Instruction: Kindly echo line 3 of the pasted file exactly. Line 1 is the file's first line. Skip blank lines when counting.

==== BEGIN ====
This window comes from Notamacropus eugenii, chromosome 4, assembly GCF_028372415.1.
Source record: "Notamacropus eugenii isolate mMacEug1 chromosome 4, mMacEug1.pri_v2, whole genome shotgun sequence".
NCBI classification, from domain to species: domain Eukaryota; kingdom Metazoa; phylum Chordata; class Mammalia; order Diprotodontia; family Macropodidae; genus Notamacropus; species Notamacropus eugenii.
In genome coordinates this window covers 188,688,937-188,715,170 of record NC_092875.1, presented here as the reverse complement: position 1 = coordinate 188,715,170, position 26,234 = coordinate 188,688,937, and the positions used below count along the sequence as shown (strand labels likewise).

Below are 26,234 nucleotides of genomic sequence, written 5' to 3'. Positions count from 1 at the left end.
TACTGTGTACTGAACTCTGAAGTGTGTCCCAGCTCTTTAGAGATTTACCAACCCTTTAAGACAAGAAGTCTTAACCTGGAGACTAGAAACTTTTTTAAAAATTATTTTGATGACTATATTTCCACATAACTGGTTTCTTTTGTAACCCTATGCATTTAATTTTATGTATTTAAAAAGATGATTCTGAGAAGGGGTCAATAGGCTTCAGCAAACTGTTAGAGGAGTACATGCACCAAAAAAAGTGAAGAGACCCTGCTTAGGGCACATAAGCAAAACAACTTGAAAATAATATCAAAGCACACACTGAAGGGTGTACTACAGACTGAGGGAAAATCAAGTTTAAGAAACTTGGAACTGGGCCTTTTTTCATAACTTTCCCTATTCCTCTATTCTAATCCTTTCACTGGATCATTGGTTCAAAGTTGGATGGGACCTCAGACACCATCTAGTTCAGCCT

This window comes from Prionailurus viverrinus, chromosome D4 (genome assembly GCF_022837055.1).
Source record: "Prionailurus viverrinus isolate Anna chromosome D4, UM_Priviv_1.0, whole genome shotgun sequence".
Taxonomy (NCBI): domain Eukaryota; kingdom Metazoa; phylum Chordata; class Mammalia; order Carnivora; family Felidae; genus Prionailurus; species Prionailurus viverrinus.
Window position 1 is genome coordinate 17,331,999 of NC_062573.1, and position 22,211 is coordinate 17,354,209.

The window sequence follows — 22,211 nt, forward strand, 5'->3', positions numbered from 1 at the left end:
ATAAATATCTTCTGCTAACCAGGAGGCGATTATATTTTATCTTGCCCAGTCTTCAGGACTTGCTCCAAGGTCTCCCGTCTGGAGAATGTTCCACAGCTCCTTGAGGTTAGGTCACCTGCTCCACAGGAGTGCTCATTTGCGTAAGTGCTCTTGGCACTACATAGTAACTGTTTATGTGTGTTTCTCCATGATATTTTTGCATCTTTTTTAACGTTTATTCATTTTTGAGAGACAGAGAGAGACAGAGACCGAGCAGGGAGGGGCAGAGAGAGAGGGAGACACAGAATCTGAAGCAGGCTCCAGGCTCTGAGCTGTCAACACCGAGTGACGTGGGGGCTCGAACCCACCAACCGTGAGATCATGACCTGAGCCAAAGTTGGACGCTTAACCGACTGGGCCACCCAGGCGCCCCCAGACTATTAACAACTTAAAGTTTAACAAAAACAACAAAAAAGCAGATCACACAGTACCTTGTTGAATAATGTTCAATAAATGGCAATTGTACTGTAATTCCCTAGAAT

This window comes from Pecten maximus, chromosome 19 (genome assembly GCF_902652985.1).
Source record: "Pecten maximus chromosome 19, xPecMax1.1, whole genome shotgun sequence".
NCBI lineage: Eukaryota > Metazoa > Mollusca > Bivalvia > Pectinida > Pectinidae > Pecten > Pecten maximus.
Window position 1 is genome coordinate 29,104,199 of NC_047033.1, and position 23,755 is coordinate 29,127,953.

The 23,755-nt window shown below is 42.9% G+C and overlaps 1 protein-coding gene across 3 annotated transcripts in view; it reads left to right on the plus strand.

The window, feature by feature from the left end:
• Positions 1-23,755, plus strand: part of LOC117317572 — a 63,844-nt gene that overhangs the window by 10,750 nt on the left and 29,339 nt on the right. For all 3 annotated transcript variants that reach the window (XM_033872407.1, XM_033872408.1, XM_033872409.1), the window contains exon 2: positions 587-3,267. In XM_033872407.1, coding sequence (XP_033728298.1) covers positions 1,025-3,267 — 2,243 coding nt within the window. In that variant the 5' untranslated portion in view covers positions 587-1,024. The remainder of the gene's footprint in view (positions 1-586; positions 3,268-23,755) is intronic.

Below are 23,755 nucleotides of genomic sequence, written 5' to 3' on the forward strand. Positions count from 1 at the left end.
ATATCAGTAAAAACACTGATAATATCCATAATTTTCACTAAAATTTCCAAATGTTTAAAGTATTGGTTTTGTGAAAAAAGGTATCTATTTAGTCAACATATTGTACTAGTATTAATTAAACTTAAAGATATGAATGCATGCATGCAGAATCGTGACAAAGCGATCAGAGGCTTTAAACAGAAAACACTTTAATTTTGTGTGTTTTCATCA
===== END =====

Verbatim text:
NCBI classification, from domain to species: domain Eukaryota; kingdom Metazoa; phylum Chordata; class Mammalia; order Diprotodontia; family Macropodidae; genus Notamacropus; species Notamacropus eugenii.